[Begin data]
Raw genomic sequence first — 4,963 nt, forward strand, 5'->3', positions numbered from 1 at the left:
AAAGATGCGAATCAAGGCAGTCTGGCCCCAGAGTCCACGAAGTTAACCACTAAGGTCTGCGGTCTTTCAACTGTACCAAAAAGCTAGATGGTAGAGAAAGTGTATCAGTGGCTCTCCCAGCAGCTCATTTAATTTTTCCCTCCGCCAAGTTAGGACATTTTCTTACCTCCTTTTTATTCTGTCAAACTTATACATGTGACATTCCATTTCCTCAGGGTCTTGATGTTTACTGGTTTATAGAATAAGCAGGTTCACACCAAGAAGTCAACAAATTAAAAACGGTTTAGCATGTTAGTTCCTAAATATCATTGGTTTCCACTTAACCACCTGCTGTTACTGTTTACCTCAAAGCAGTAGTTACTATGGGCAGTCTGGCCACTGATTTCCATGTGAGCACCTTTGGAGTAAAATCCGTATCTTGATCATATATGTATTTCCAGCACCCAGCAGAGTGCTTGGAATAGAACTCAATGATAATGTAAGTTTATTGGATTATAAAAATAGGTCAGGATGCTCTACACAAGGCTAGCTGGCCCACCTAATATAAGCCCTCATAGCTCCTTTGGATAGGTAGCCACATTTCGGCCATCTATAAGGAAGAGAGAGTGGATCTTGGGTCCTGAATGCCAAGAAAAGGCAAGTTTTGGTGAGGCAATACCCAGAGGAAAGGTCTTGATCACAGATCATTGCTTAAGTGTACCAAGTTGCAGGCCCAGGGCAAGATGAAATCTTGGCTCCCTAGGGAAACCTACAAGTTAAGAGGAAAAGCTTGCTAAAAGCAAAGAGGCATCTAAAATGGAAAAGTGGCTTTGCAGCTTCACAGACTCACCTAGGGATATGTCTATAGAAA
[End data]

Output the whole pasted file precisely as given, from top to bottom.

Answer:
Raw genomic sequence first — 4,963 nt, forward strand, 5'->3', positions numbered from 1 at the left:
AAAGATGCGAATCAAGGCAGTCTGGCCCCAGAGTCCACGAAGTTAACCACTAAGGTCTGCGGTCTTTCAACTGTACCAAAAAGCTAGATGGTAGAGAAAGTGTATCAGTGGCTCTCCCAGCAGCTCATTTAATTTTTCCCTCCGCCAAGTTAGGACATTTTCTTACCTCCTTTTTATTCTGTCAAACTTATACATGTGACATTCCATTTCCTCAGGGTCTTGATGTTTACTGGTTTATAGAATAAGCAGGTTCACACCAAGAAGTCAACAAATTAAAAACGGTTTAGCATGTTAGTTCCTAAATATCATTGGTTTCCACTTAACCACCTGCTGTTACTGTTTACCTCAAAGCAGTAGTTACTATGGGCAGTCTGGCCACTGATTTCCATGTGAGCACCTTTGGAGTAAAATCCGTATCTTGATCATATATGTATTTCCAGCACCCAGCAGAGTGCTTGGAATAGAACTCAATGATAATGTAAGTTTATTGGATTATAAAAATAGGTCAGGATGCTCTACACAAGGCTAGCTGGCCCACCTAATATAAGCCCTCATAGCTCCTTTGGATAGGTAGCCACATTTCGGCCATCTATAAGGAAGAGAGAGTGGATCTTGGGTCCTGAATGCCAAGAAAAGGCAAGTTTTGGTGAGGCAATACCCAGAGGAAAGGTCTTGATCACAGATCATTGCTTAAGTGTACCAAGTTGCAGGCCCAGGGCAAGATGAAATCTTGGCTCCCTAGGGAAACCTACAAGTTAAGAGGAAAAGCTTGCTAAAAGCAAAGAGGCATCTAAAATGGAAAAGTGGCTTTGCAGCTTCACAGACTCACCTAGGGATATGTCTATAGAAA